Learning Critical Reflection documents the actual learning experiences of social work students and practitioners. It explores how a more in-depth understanding of the process of learning, combined with an analysis of how to critically reflect, will help improve the learning process.
The contributors are all professionals who have learnt, in a formalised way, how to critically reflect on their practice. They speak in depth, and with feeling, about their experiences, how downsides and upsides worked together to transform the way they understood themselves, their professional identity, and their practice. Existing literature about critical reflection is reviewed, identifying the details of learning, and pulling no punches in recognising the difficulty and complexity of becoming transformed through this learning process. The editors of this book also contribute their own reflections on learning how to teach critical reflection and include the findings of a research study conducted on students’ learning.
Edited by two experienced educators, this book showcases the process of learning, from the perspective of the learners, in order that educators and students, managers, supervisors, and frontline practitioners alike, may make the most of opportunities to critically reflect in both educational and workplace settings. It should be considered essential reading for social work students, practitioners, and educators.
Chapter 1: Learning Critical Reflection Laura Béres and Jan Fook; Section I: Developing an Appropriate Learning Culture and Strategies to Support the Critical Reflection Process; Chapter 2: Critical Acceptance: A Pathway to Critical Reflection of Practice Tonya Salomons; Chapter 3: The Energising Experience of Being Non-judgmental in the Critical Reflection Process Stephen Lawley; Chapter 4: Finding Exception: Application of Narrative Practice in Professional Critical Reflection of Practice Nate Meidinger; Chapter 5: Learning How to be Reflective Helen Hickson; Section II: The Changes Made from the Learning Process; Chapter 6: From ‘Imperfect Perfectionism’ to ‘Compassionate Conscientiousness’ Rebecca Donati; Chapter 7: Confronting the Role of My Identity as a Mother in My Social Work Practice Jackie Schindler; Chapter 8: Critical Reflection of Practice: Reflecting on Confidence and Group Dynamic Ashley Elsie-McKendrick; Chapter 9: Deconstructing ‘Pretty’ Jasmyn Lennox; Chapter 10: Social Worker Well-being and Critical Reflective Practice Fenix Cornejo; Section III: Research and Reflections on Learning and Teaching Critical Reflection; Chapter 11: Reflections on Learning as a Teacher: Sharing Vulnerability Laura Béres; Chapter 12: Researching the Learning Experience of Critical Reflection Laura Béres and Jan Fook with Nate Meidinger and Tonya Salomons; Chapter 13: Conclusion: Issues in Teaching and Learning Critical Reflection Jan Fook and Laura Béres; Chapter 14: Resources for Learning and Teaching Critical Reflection Laura Béres and Jan Fook; Index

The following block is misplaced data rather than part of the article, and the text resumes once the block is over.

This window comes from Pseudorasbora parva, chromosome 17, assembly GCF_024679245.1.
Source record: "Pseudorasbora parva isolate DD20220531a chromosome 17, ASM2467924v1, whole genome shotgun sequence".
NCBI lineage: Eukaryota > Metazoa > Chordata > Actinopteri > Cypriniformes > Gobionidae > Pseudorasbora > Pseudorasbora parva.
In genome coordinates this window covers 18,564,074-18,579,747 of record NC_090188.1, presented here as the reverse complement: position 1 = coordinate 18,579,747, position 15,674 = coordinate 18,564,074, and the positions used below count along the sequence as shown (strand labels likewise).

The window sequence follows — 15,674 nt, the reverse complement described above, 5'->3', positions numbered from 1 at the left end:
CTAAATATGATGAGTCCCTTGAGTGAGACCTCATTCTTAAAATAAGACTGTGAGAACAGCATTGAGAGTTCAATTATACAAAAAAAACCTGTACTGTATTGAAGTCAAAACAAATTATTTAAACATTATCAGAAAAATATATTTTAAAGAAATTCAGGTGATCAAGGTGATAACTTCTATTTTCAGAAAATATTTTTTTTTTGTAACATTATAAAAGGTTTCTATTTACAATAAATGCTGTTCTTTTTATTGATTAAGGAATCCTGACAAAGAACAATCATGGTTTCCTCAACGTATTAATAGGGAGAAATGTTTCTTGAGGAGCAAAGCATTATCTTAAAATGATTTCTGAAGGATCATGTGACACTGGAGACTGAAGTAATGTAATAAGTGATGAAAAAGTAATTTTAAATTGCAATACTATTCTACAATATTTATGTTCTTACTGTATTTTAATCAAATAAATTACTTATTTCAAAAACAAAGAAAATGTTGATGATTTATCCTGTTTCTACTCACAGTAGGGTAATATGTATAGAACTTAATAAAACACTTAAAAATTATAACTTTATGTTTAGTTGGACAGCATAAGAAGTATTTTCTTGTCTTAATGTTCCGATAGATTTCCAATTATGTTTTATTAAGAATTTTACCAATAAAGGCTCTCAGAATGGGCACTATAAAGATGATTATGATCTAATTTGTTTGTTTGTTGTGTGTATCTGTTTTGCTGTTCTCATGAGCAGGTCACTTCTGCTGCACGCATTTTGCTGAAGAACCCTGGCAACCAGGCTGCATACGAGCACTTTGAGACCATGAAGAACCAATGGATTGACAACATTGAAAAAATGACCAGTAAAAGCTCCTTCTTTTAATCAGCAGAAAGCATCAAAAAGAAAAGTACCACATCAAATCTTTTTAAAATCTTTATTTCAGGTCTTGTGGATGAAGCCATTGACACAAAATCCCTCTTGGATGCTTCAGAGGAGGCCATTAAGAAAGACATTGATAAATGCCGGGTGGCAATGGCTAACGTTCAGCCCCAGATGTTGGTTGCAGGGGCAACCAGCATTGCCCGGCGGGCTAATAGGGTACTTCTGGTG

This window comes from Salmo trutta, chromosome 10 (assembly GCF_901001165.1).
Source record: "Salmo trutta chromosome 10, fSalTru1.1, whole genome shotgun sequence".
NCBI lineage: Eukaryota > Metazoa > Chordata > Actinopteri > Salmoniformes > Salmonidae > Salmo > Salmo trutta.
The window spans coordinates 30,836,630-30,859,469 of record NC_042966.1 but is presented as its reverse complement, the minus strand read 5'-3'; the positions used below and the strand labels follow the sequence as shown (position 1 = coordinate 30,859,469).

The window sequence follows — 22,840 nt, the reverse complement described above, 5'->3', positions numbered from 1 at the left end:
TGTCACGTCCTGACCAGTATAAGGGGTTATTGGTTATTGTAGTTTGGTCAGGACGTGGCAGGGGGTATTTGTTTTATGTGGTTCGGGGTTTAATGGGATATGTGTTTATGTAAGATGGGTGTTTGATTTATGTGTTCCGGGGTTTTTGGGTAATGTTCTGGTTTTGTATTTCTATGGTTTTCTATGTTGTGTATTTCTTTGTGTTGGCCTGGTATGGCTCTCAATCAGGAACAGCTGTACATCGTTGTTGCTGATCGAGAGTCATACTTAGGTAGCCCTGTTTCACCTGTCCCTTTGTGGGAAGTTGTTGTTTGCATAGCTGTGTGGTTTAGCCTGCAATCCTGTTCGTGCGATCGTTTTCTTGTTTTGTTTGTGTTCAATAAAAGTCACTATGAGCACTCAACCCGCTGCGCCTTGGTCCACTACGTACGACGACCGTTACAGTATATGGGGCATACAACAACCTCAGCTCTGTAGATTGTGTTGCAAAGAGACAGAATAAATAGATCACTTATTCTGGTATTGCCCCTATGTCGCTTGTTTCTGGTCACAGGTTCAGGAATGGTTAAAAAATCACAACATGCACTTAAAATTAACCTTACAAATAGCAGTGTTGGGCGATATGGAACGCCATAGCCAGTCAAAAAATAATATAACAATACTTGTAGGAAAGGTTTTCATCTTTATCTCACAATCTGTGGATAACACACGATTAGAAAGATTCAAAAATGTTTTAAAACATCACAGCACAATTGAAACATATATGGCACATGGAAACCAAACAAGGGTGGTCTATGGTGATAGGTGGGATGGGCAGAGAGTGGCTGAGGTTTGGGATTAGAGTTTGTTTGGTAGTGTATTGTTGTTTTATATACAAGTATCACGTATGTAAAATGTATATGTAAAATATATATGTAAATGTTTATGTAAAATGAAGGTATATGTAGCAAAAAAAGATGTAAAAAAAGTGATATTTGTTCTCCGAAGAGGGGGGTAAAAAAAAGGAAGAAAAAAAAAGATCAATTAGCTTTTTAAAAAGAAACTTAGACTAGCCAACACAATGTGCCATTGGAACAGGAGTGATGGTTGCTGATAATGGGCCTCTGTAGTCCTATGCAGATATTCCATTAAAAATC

‘Internationally renowned theoreticians and practitioners Laura Béres and Jan Fook have pulled together a compelling and heartfelt collection of essays that discuss the latest developments in teaching reflective practice. The book is exceptional for its international scope including narratives from the UK, Canada and Australia, and for the inclusion of both educators and students of critical reflective practice. In a field that has been well developed academically it is refreshing to be offered concrete advice and frameworks for practice to help teach critical reflection.’ - Ken Moffatt, Professor, School of Social Work and Jack Layton Chair, Faculty of Community Services and Faculty of Arts
‘In this fascinating and timely book, Laura Béres and Jan Fook gather a group of colleagues to propose and then explore a newly developed model of critical reflection that integrates different theoretical traditions. The unique contribution of this book lies in its focus on exploring how people experience the process of critical reflection. It will be enormously helpful to anyone trying to understand how to help themselves, and their colleagues, be critically reflective.’ - Stephen Brookfield, Distinguished University Professor and John Ireland Endowed Chair, University of St. Thomas, Minneapolis-St. Paul